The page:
Please note this product is also available as part of my cost-saving 13 Product 2D Geometry Bundle
which includes over 100 pages of games, activities, writing projects, visual aides, and more to help teach students about 2D Geometry.
This packet includes 2 games designed to improve student math vocabulary and understanding of 2D Geometry. They are very quick and easy to prepare and students find them fun and engaging.
PICK A POLYGON: is a great game for increasing the use of math vocabulary. I had small groups of students join me to play. I placed all of the cards into a paper bag (you can also use a bowl, Pringles can, or box). The students took turns drawing a card and showing it to the group.
If the card was a polygon they kept it. I asked them questions about the number of sides, vertices, and angles. Before moving on, I engaged the group in discussions about the figure on the card. I had some students determine if there were parallel or perpendicular lines. I had others talk about right, acute and obtuse angles. Sometimes I asked them to prove it was a polygon.
If the card was not a polygon they explained why, kept that card out of the bag and returned all of their previous;y drawn cards to the bag. This was a fun activity that provided me with a chance to informally assess their knowledge and allowed the students to learn from each other while they played. I was thrilled with the language they were using to talk about the figures. The repeated exposure to the cards really provided a fun way for them to reinforce both the vocabulary and the criteria for polygons.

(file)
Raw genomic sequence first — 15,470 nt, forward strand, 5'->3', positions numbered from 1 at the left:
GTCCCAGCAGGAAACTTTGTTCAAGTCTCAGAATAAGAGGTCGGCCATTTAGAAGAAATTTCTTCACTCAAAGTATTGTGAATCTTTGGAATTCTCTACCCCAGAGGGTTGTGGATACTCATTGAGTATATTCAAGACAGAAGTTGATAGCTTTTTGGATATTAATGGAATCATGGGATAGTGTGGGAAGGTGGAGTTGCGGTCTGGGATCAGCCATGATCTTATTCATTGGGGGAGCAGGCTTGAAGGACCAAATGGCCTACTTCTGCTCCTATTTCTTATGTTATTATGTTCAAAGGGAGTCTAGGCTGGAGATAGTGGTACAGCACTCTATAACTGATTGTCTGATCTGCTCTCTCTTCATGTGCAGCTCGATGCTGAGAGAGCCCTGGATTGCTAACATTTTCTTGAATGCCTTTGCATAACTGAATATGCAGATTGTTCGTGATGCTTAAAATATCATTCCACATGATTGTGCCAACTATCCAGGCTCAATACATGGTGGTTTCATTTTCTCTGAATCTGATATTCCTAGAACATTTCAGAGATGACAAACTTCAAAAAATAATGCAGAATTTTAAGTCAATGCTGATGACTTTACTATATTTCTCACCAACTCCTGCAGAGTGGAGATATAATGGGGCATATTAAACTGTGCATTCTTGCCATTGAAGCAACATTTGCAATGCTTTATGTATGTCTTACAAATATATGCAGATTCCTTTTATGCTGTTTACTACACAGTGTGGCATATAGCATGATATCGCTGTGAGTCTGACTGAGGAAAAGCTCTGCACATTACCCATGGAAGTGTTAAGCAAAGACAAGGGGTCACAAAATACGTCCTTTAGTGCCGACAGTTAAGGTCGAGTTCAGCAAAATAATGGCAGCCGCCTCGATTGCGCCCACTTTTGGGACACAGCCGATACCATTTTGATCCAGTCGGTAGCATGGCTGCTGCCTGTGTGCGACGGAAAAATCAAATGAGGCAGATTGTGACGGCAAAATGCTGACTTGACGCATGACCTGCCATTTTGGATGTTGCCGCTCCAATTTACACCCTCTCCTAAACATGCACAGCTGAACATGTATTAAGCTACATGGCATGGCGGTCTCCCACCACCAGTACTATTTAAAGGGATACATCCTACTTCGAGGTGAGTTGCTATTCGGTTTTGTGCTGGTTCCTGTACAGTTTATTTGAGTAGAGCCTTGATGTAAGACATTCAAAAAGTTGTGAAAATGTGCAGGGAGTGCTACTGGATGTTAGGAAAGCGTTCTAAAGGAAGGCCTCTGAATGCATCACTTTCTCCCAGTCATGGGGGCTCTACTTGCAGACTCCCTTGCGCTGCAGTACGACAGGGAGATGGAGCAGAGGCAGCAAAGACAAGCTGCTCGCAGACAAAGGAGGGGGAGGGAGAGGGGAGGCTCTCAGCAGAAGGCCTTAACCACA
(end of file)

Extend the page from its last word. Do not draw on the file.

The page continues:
After that Math Workshop I added it to future workshops as a game for them to play without my direct supervision. As I listened in I noted that they continued to use lots of vocabulary when playing on their own.
THE POLYGON TRAIL: is a game designed to get kids thinking and talking about polygons. I had an adult stay at this station during Math Workshop and facilitate the game. We broke the math group into two teams and had them place a marker (we used unifix cubes) onto the starting square and select one of the cards. The teachers shuffled the cards and placed them face down on the table. The two teams took turns drawing a card. Each card contains “trivia” quaestions about polygons and informs the players how many spaces to move. The cards include images of polygons that the students are asked to name as well as questions such as, “How many sides are on an octagon?” and “What do we call a polygon with 5 sides?” This was a fun way to reinforce the skills we had been focused on and also provided a wonderful opportunity to informally assess student knowledge.
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